By Lauraine Genota, for the Mitzpeh, @laurainegenota
A group of 13 to 16 students will head to South Dakota this spring break to learn more about and connect with the Lakota people on the Hillel Alternative Breaks program.
“We mainly hope to learn more about the Native American community that we are visiting,” said Daniella Berger, one of the students leading the trip. “We feel that our school systems have failed to educate us at all about an extremely important population in our country. Most of us know nothing about Native Americans.”
The group also hopes to make progress building a house for a family in need, Berger said. They are partnering with the Tipi Raisers, a nonprofit organization that aims to share Lakota culture through collaborative projects, according to the Tipi Raisers website.
Berger, a senior double-majoring in history and government and politics, said she went on an Alternative Break trip to Las Vegas during her freshman year and loved it. Because of her experience, she looked for a way to get more involved in Maryland Hillel’s social justice programs. She decided to apply to be an Alternative Break Fellow last spring and initially did not get chosen.
But, Hillel’s Director of Student Life MJ Kurs-Lasky said, a huge demand to be part of one of Hillel’s four Alternative Break trips — two in the winter and two in the spring — called for a fifth trip to be added: South Dakota. He then asked if Berger could lead the new trip.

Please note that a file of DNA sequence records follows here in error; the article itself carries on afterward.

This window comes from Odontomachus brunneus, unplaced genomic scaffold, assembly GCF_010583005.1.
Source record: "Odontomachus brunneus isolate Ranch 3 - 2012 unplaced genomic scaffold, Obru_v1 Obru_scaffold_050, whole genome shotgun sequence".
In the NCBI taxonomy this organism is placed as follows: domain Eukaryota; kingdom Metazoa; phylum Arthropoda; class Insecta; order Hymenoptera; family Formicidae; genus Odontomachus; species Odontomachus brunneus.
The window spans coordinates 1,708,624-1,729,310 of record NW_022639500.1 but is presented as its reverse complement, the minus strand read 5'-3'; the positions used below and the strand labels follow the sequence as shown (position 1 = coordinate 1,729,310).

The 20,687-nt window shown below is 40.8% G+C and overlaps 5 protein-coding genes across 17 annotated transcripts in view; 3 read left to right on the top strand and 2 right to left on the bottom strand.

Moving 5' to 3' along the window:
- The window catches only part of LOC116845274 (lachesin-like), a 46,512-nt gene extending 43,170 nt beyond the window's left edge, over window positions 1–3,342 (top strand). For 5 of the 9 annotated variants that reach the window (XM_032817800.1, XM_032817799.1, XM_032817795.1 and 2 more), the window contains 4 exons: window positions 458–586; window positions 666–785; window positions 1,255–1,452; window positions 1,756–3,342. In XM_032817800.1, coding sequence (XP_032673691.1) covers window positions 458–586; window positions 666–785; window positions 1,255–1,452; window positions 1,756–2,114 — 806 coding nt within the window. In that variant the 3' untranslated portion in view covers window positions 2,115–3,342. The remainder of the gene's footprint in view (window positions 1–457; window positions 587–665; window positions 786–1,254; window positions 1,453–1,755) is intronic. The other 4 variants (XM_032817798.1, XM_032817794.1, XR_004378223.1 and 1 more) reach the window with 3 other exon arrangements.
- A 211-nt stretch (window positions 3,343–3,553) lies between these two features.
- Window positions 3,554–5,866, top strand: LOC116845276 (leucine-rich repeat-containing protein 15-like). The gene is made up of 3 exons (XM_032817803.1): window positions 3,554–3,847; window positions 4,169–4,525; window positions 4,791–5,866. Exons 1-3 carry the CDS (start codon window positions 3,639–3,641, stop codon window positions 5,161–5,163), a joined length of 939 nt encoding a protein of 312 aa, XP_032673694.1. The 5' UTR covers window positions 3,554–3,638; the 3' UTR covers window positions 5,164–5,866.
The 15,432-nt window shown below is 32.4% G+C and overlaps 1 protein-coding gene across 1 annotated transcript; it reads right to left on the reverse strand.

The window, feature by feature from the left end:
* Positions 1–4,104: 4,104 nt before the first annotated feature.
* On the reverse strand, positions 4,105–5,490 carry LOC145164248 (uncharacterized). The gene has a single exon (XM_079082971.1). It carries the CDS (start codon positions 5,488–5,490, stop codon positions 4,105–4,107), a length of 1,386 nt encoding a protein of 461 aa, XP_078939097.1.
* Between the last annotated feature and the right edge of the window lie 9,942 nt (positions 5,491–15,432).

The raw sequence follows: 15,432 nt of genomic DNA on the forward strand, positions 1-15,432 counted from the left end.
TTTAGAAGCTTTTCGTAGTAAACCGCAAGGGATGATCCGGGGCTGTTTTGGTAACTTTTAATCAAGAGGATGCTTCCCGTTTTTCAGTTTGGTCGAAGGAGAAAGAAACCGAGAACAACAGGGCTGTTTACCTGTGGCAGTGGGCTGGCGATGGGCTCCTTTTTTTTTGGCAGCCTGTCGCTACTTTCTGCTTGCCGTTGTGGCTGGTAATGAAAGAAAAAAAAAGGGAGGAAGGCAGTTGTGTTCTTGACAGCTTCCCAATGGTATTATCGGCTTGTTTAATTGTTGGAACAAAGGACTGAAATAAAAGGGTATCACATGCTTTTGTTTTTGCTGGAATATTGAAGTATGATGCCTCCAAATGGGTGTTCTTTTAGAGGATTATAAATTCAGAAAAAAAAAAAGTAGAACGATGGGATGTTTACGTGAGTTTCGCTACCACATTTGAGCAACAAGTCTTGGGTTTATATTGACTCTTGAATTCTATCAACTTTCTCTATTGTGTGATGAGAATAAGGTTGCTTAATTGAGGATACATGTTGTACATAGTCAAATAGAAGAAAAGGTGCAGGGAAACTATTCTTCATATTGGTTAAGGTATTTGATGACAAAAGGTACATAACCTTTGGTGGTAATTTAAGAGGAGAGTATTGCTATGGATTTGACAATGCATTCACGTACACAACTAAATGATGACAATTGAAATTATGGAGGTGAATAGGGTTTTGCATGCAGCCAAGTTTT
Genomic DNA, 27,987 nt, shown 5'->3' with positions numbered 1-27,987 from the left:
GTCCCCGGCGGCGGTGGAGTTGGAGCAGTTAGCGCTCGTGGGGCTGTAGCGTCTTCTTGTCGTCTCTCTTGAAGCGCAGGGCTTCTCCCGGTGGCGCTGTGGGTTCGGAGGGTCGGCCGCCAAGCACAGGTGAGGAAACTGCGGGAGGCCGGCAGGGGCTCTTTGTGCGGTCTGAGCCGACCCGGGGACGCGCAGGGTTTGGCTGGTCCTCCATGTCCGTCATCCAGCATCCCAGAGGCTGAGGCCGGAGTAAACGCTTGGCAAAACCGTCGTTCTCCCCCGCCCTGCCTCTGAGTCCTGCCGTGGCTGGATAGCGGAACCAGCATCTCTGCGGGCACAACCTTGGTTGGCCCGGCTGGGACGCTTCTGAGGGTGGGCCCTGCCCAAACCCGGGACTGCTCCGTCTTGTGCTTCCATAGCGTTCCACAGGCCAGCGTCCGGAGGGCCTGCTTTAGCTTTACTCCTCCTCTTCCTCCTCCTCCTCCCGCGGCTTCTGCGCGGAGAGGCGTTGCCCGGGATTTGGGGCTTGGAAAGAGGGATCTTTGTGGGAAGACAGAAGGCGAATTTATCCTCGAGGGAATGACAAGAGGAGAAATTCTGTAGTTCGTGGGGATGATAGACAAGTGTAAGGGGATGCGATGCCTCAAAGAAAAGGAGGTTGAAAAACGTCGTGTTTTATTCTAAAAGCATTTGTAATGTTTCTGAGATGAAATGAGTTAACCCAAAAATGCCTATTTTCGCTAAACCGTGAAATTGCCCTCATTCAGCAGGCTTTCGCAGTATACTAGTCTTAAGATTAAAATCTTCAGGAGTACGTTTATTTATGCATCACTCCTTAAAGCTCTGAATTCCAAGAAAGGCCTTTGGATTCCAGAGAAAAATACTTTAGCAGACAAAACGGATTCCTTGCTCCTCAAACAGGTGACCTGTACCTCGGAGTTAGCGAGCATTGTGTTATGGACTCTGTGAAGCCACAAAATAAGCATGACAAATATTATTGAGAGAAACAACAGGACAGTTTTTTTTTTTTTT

“I could not turn down the opportunity, and I am so excited!” Berger said. “We had no idea at first where we were going, but we picked the theme of Native American community.”
Hillel’s Alternative Breaks programs usually take place during winter and spring breaks, Kurs-Lasky said. The breaks are service-learning trips that connect students to different communities across the nation and the world where they engage in active service to address urgent issues.
This spring Hillel has three different trips, each focusing on a different issue. In South Dakota, the focus is on Native American issues; in Mississippi, students will focus on rural poverty; and in New Orleans, they’ll focus on the criminal justice system.
Kurs-Lasky said that the amount of students who stay involved after the trip, either by being an Alternative Break Fellow, or by doing other service-learning activities, is a “nice testament” to the success of the program.
Around 70 students participate in the different Alternative Break trips each year. Kurs-Lasky said that sometimes students coordinate their own service-learning trips. A group of students went to Israel to work with Volunteers for Israel on a student-organized trip this past winter.
“It’s an awesome opportunity to meet a new group of people, to get down and dirty and explore an issue,” Kurs-Lasky said.